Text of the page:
“Their jobs – our education” An extraordinary general meeting By Louis Beazley Last week Aberdeen University Students’ Association held an Extraordinary General Meeting. The meeting was held on 24th October in an attempt to formalise student support of lecturers in their current pay dispute with the Universities and Colleges Employers Association. Recently university staff voted on whether to pursue industrial action as a way of resolving this dispute. Members of the Educational Institute of Scotland, one of Scotland’s Five Higher Education Unions, voted to pursue industrial action, the other unions still hope to resolve the conflict without resorting to industrial action. EIS members commenced Industrial action on the 23rd of October. Lecturers have for the last few years been in constant negotiations with the UCEA over a number of topics chiefly pensions and pay increases. The first industrial action in over 20 years took place last year after the UCEA’s modification of the pension package; lecturers now pay more money for a less significant pension. Over the last 3 years lecturers’ pay has increased far less than interest rates have risen, this has led to lecturer and university staffs’ pay check being worth approximately

recent losses. The EGM was called to propose a motion that would give the student body of Aberdeen more opportunity to support Higher

second EGM to further discuss the proposal. Despite a slight shortage of participants there was a clearly a great deal of support for university

staff among the 114 people present at the EGM. Rob Henthorn, who presented the motion, said: “Obviously it’s disappointing to not get the

turnout we were hoping for, but the statement made at this meeting is still a strong one.” Over 100 students showed overwhelming support for supporting our lecturers and other staff at Aberdeen. The debate made it very clear that students take these issues very

“This has led to lecturer and university staffs’ pay check being worth approximately 88% of the value of their pay from 3 years ago.”

seriously, and want to work closely with the campus unions to make our university a better place. The EGM was a step along the way to providing lecturers with the support of the students of Aberdeen, however, further action is required to achieve such an outcome.

Photos/ Jonathan MacDonell

Aberdeen bypass built by 2018 By Anna Katila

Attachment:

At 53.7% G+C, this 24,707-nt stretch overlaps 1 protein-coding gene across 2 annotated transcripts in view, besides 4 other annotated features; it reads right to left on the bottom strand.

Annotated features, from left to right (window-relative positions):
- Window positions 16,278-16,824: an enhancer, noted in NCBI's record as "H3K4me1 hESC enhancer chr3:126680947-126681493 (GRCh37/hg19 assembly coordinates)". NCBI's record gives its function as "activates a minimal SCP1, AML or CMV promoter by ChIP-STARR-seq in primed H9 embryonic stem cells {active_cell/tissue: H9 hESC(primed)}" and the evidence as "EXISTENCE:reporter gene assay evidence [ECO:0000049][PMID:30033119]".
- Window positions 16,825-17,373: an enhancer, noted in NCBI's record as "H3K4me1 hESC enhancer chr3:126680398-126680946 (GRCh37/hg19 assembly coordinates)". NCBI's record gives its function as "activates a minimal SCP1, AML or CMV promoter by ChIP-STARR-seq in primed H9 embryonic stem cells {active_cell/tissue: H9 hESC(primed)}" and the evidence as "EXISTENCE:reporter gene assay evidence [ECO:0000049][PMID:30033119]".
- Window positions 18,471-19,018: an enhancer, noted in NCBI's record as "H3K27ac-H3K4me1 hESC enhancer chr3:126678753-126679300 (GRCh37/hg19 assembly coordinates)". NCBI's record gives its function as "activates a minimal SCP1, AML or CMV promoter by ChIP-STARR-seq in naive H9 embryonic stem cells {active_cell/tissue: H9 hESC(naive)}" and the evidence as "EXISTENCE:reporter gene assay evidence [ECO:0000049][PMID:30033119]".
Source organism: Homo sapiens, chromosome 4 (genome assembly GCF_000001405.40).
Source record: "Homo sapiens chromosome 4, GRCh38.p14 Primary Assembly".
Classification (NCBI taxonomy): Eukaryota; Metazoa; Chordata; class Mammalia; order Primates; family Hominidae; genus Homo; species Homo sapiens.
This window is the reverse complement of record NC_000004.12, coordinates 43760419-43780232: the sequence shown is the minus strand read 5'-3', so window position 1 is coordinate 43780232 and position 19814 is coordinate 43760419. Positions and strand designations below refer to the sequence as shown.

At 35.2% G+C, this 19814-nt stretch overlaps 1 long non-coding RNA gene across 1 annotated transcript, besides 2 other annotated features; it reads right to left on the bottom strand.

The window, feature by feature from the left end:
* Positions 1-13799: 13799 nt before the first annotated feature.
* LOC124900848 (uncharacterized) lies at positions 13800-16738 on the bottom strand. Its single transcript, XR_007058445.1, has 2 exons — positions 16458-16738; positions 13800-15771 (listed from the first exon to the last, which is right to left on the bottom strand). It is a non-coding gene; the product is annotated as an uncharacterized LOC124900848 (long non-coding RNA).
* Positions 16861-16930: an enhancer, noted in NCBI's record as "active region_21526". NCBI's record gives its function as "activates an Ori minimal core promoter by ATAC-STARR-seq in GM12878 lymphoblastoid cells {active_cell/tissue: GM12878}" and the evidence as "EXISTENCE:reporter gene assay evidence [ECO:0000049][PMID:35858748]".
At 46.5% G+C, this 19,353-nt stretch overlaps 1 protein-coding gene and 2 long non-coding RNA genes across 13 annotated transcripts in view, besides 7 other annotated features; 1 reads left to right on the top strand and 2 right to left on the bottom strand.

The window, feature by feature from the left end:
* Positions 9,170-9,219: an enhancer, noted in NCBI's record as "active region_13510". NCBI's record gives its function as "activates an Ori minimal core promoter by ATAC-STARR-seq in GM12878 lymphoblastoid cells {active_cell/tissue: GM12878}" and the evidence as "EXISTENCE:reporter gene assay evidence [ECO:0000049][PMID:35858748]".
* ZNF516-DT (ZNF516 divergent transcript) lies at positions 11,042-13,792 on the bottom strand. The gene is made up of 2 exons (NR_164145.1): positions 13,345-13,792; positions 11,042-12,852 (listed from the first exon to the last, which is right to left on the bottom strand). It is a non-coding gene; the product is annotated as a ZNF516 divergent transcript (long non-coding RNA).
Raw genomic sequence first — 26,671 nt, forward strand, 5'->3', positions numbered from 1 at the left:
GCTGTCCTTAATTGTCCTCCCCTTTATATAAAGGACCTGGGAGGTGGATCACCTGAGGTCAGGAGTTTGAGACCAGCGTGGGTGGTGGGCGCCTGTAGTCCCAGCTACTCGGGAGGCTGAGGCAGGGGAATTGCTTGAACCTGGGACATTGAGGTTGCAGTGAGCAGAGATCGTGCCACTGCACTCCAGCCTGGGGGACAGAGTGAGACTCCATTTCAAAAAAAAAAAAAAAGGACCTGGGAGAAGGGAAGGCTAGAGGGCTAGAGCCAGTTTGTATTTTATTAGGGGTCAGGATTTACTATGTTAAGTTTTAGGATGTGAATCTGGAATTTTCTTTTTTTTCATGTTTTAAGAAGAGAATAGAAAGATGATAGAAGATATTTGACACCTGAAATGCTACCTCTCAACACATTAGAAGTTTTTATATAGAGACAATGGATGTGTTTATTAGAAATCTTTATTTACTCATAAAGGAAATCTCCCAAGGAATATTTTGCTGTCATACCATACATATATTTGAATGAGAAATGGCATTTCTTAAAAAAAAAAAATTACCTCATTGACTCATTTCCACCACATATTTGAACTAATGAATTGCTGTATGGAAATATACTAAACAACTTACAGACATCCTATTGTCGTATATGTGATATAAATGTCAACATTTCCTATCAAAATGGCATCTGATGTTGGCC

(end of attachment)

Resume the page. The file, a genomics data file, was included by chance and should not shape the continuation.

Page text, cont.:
88% of the value of their pay from 3 years ago. Higher education staff unions are currently campaigning for a 7% pay increase to counteract

Education staff. Although there is AUSA policy that supports industrial action taken by staff at the university, there is little in the way of a formalised method by which this support can be expressed. With the prospect of industrial action ahead it has become increasingly important that AUSA explores the methods by which lecturers can be supported by the student community. The key focus of the EGM was to begin a process by which the students would be given a voice in a conflict which is of central importance to their education. Little progress was made on the lecturer pay dispute topic on Wednesday the 24th of October, as attendance was well short of the figure necessary to approve a motion and also 11 people short of the number required to call a

The Supreme Court in London has ruled that the 30-mile planned road, the Aberdeen Western Peripheral Route (AWPR), can go ahead after rejecting the latest appeal by a campaigner group called RoadSense. RoadSense has been fighting to stop the £400m plan joining the A90 from Blackdog to Stonehaven because the public consultation in 2009 it claims was flawed, and a consultation by Scottish Executive was not included in the process. According to the First Minister Alex Salmond, construction work begins immediately with drilling work starting next month, and a completion date set to be in 2018. He said: “The decision by the Supreme Court is an opportunity for Scotland that marks the end of five incredibly frustrating years for the vast majority of people who are behind this ambitious project.” Mr Salmond refers to the delays of the road project that started already in 2003, and received 8,000 objections during the public inquiry in 2007. The appeals against the route were taken into the courts in 2010 by RoadSense. William Walton, who led the RoadSense group, commented on the loss: “Obviously this is not what I had hoped for. I have always maintained that the route selection process was flawed and that people living along the Fast Link were deprived their rightful opportunity to be consulted.

“Clearly the Court has come to a different view. Nevertheless I take some comfort from the Court’s view that the action was legitimate.” Not all politicians agreed with the Supreme Court’s decision. Patrick Harvie MSP has said: “This ruling is disappointing but at least the judges acknowledge that the bypass is bound to have a significant impact on the environment. “Now it seems the public purse will have to cough up a staggering £400m for a system of roads that will simply encourage more traffic, contradicting Scotland’s low carbon ambitions and doing little to reduce congestion in Aberdeen